Psychological Services Center

Post-traumatic Stress Disorder

When a person experiences, witnesses, or is confronted with an event (or series of events) that involve actual or threatened physical harm, injury, or death, such as a serious accident, natural disaster, assault, or exposure to wartime combat, he or she may respond with intense fear, helplessness, or horror. These responses to such traumas and other related symptoms may occur in immediate response to the trauma and can continue, even when the person is no longer in danger, or they may have a delayed onset. In some cases, years can pass before symptoms are triggered by the anniversary of the initial trauma, or the occurrence of another trauma.

Some stressors commonly associated with PTSD include threatened death or serious injury; learning about the death, near death, or serious injury of a family member or close friend; and witnessing the death, near death, or serious injury of another person.

Common PTSD Symptoms

  • Intrusive thoughts and recollections of the traumatic event
  • Recurrent dreams of the trauma
  • Acting or feeling as if the traumatic event were recurring, including illusions, hallucinations, and a sense of reliving the experience
  • Intense physiological distress or reactivity at exposure to internal or external cues that symbolize or resemble an aspect of the traumatic event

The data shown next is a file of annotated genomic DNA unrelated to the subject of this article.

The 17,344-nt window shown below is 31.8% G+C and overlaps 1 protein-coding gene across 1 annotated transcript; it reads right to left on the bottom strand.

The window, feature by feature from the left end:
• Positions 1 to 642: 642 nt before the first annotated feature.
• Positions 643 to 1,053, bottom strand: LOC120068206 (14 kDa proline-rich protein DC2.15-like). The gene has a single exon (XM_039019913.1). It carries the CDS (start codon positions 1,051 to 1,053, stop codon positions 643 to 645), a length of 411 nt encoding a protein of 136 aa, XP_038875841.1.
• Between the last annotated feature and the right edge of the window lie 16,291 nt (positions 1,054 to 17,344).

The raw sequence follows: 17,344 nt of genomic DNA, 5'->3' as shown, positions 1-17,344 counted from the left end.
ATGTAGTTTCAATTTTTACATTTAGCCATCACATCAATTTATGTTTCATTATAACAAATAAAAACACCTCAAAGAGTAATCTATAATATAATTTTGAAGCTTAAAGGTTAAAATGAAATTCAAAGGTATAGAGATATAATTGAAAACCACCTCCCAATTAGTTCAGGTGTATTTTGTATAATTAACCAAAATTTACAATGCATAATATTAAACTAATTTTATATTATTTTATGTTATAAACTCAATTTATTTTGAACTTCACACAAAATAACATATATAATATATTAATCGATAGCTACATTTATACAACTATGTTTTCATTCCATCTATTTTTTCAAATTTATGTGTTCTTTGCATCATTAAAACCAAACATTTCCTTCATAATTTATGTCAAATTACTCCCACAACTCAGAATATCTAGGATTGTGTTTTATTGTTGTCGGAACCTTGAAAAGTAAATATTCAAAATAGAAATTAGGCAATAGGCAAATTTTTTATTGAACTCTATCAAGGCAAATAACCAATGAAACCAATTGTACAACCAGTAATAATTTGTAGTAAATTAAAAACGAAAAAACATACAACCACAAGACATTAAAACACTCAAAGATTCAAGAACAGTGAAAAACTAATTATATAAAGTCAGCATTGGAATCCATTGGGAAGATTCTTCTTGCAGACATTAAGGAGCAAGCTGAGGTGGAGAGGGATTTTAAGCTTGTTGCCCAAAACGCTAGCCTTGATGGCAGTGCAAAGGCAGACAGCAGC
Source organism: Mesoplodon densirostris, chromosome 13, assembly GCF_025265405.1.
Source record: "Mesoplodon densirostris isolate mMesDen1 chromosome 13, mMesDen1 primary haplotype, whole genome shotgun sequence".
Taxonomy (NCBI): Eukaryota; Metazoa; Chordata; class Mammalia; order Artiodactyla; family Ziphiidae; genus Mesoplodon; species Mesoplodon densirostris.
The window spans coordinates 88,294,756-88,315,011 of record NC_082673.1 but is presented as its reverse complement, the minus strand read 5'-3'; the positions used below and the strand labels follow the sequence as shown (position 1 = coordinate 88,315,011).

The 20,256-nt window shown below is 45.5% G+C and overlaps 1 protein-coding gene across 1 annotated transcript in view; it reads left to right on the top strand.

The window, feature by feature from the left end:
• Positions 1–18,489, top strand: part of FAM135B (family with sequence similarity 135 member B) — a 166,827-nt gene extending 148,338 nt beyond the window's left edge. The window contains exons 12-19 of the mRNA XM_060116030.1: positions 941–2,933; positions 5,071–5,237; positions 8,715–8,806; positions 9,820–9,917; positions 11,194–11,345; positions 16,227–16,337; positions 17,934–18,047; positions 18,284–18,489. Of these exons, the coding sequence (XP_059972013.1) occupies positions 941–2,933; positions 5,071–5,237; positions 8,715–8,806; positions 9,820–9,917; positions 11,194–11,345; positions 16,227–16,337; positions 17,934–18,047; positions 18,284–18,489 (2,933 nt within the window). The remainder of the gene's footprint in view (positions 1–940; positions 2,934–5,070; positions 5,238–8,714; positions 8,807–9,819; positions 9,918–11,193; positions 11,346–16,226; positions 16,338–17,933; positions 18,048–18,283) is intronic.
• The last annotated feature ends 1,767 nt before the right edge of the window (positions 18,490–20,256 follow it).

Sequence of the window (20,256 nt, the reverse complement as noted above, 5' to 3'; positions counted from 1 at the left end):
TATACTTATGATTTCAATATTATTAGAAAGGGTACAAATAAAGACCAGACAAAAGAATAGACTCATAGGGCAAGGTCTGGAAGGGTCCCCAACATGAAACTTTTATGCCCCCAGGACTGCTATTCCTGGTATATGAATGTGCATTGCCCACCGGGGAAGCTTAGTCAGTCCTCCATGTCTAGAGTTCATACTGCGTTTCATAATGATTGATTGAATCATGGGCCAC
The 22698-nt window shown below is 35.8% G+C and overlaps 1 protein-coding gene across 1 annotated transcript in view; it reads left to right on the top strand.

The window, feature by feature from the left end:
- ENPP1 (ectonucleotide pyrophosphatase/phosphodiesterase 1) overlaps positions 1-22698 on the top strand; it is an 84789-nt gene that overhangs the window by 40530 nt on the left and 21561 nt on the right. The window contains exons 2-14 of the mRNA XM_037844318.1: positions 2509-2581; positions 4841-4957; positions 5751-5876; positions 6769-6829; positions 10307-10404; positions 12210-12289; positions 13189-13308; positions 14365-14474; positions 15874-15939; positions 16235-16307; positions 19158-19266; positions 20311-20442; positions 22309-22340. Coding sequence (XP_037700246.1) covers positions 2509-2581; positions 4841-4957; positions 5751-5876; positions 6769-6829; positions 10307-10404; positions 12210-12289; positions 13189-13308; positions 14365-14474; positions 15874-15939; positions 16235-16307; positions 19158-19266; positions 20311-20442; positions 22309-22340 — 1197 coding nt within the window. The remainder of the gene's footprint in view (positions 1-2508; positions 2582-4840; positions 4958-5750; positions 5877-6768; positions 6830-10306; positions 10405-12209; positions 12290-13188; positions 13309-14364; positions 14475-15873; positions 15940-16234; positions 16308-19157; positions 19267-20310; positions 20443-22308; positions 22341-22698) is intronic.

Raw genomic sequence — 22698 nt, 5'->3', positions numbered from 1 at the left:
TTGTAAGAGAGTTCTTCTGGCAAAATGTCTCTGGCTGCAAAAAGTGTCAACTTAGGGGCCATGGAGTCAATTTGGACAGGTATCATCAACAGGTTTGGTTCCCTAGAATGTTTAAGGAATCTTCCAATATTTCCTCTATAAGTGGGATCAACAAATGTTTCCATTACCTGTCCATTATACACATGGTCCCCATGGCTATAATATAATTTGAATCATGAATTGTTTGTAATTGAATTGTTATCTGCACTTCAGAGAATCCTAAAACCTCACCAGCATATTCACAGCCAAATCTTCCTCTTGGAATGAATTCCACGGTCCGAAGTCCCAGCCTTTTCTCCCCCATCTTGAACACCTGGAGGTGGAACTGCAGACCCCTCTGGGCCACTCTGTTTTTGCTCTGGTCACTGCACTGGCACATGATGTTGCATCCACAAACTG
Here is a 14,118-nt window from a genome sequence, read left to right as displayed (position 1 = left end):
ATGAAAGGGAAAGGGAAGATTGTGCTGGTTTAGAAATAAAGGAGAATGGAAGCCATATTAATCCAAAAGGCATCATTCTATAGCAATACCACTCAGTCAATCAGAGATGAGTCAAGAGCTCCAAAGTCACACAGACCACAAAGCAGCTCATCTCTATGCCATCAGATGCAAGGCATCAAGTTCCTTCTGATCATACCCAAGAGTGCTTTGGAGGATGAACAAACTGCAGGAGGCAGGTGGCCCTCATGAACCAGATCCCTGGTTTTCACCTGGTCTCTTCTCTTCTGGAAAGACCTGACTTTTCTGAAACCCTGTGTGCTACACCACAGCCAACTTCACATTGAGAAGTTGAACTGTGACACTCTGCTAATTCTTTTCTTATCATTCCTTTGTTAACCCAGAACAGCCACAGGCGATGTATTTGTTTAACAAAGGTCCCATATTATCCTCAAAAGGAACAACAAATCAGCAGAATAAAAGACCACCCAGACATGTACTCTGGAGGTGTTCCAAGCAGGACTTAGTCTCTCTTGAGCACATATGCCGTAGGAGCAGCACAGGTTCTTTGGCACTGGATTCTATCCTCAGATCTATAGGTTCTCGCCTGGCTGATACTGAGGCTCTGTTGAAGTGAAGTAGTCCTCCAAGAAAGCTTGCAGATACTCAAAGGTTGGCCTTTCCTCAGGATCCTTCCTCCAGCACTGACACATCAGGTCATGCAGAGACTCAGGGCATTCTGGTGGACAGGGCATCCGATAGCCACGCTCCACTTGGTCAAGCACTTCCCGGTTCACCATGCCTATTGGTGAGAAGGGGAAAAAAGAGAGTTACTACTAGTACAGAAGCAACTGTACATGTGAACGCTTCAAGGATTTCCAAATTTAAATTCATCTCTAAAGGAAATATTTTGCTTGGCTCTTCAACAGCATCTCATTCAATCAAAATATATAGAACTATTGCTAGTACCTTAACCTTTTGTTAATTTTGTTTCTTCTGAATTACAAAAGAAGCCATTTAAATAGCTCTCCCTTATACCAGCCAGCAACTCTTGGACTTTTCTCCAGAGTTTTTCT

• Symptoms of increased arousal, such as an exaggerated startle response, or feelings of anxiety, hypervigilence, irritability, anger, difficulty concentrating, and difficulty falling or staying asleep.
  • Feelings of numbness and/or detachment
  • Avoidance of people, situations, and images associated with the trauma

What types of treatment are available?

Here are the main treatment options usually considered for PTSD:

  • Medication. Many people who have PTSD benefit from medications. However, some medica­tions can have side effects and cannot be used by certain people, different people respond differently to different medications, and not all people who can take medications benefit from them. Therefore, making the decision to try medications and deciding which one to try should be done under the care of a physician or psychiatrist.
  • Cognitive-Behavioral Therapy. There are three empirically validated treatments for PTSD that seem to be effective in reducing symptoms of PTSD. All involve reprocessing the traumatic event and thus involve a substantial exposure component. Reprocessing the trauma can involve using imagery or writing to face the traumatic event, and a cognitive restructuring component to change the thoughts, feelings, and behaviors associated with the traumatic memories.
  • Other Psychological Therapies. There are many different types of psychological therapies, such as Interpersonal, Family, and Supportive. Many of these therapies were not developed specifically for anxiety disorders, but for other reasons (such as reducing depression, improving relationships or for personal growth). Although these other therapies are generally not helpful for the base anxiety, they may be useful for reaching other goals (such as reducing depression or improving relationships), which may ultimately help maintain gains in anxiety treatment. These services are not usually provided in the ADS. In the event that you may wish to obtain such therapies, the ADS can provide referrals for you. Additionally, these services may be obtained from the Psychological Services Center (which houses the ADS).